4. Eric Gunnerson has an interesting post about the efficiency of iterating over an array using different methods. The three methods listed are: foreach over an int array Simple fore over an int array forover an int array, hoisting out the…

  5. Joe Duffy says:

    Interesting. I suppose this is a holdover from C/C++, but I always choose a variation of #3 for loop iteration (should I need the current index during the loop, that is)…

    for (int i = 0, c = foo.Length; i < c; i++)

    Console.WriteLine(foo[i].ToString());

    Why would this impact post-JIT performance, though — how much more optimization can take place? c is already a stack-based variable and should probably end up as a register due to the frequent jump test (i < c), etc.

  6. B.Y. says:

    I think it’s going too far if "Simple for over an int array" is considered an optimization.

  7. Joe Duffy says:

    FYI, I did some timing tests myself, and was surprised at how large of a difference the "hand optimization" makes… And, not a good difference, either! 😉

    The wonders of modern-day JIT optimization.

    http://www.bluebytesoftware.com/blog/PermaLink.aspx?guid=16a1cf7f-73f6-45a9-9aff-e88264b13b0e

  8. One statement that I have heard incessantly is that foreach over an array is slower than for (int i = 0; i &lt; array.Length; i++). Finally, some good people have debunked this myth: Kevin Ransom — To foreach or not…

  9. Joshua Allen says:

    Eric, I did all three of these in ildasm, and the third option was two instructions shorter (in the loop) than the second, which in turn was two instructions shorter than the first. People love to memorize "rules of thumb" and apply them, but I really think this whole swarm of threads is doing the blogsphere a disservice. Not only are your numbers bad; so are Joe Duffy’s and Kevin Ransom’s. And people are now running around telling each other "best practices" based off of numbers that are flawed. Besides, there are differences in semantics of all three techniques, and these differences could very well be important. Hoisting the length is not just an attempt at optimization, for example. Finally, telling someone "don’t do loop ‘x’ because the JIT will not understand it" is just as bad as telling them to "hand optimize ‘foo’" — both are bad, bad, bad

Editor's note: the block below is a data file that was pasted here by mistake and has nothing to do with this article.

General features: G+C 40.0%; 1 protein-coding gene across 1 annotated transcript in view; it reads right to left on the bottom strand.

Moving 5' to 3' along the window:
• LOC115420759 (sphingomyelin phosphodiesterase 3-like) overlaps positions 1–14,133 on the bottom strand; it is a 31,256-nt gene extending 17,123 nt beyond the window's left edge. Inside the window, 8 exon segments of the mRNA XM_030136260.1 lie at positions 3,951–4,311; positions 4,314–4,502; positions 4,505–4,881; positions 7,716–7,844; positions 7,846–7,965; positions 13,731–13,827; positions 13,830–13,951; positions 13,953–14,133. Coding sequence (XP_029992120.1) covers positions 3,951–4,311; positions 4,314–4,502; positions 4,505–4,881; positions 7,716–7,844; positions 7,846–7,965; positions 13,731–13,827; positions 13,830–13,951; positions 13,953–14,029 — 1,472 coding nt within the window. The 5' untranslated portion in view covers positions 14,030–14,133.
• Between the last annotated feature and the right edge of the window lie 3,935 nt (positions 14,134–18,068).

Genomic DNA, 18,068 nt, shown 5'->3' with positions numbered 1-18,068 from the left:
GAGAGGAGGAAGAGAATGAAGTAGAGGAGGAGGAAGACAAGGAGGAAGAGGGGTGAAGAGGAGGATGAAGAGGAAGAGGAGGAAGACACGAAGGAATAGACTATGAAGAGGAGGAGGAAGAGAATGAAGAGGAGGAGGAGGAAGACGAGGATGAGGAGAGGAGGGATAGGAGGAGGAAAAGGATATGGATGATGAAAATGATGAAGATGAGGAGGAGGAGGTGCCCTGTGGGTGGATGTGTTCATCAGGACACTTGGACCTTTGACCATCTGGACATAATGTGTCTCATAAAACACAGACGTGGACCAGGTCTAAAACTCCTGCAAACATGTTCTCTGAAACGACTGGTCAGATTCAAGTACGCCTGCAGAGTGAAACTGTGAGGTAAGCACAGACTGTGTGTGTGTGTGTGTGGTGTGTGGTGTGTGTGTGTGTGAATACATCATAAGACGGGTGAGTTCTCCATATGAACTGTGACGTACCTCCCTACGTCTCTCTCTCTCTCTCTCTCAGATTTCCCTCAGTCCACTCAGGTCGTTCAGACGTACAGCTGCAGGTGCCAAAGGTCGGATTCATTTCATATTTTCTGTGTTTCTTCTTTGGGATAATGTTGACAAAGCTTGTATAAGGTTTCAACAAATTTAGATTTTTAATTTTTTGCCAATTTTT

10. <p>In his blog, <span style="font-style: italic;">Better Living Through Software</span>, Joshua Allen looks at three different ways to loop in C# from an optimizing-for-performance point of view:</p><p><code>foreach (int i in foo) {}<br>

    <br>

    for (int i = 0; i &lt; foo.Length; i++) {}<br>

    <br>

    int len = foo.Length; for (int i = 0; …

  11. chrisbro says:

    #3 can be a huge massive performance gain, depending on the complexity of the .Length operator. For instance, in some collections (Hello, XmlNodeList) calling .Length actually recomputers the length of the array with every pass. If I’m doing work that I explicitly know will not alter it, then I should move .Length into a temporary variable and get a performance gain.

    For instance, I had an XML document with 2800 items. for(x=0; x<xmlnl.Length;x++){} took something like 900 million function calls to evaluate, because of the .Length.

  12. Moi says:

    So we are supposed to avoid certain códe constructs (in this case we are supposed to write 2 instead of 3) because the compiler sucks? Gimme a break.

  13. Dan says:

    so true Moi. Hopefully we will see some maturity with MS’s compiler… but I doubt that happens for a while. Hats off to them for the .NET framework though.

  14. MBA says:

    Helpful For MBA Fans.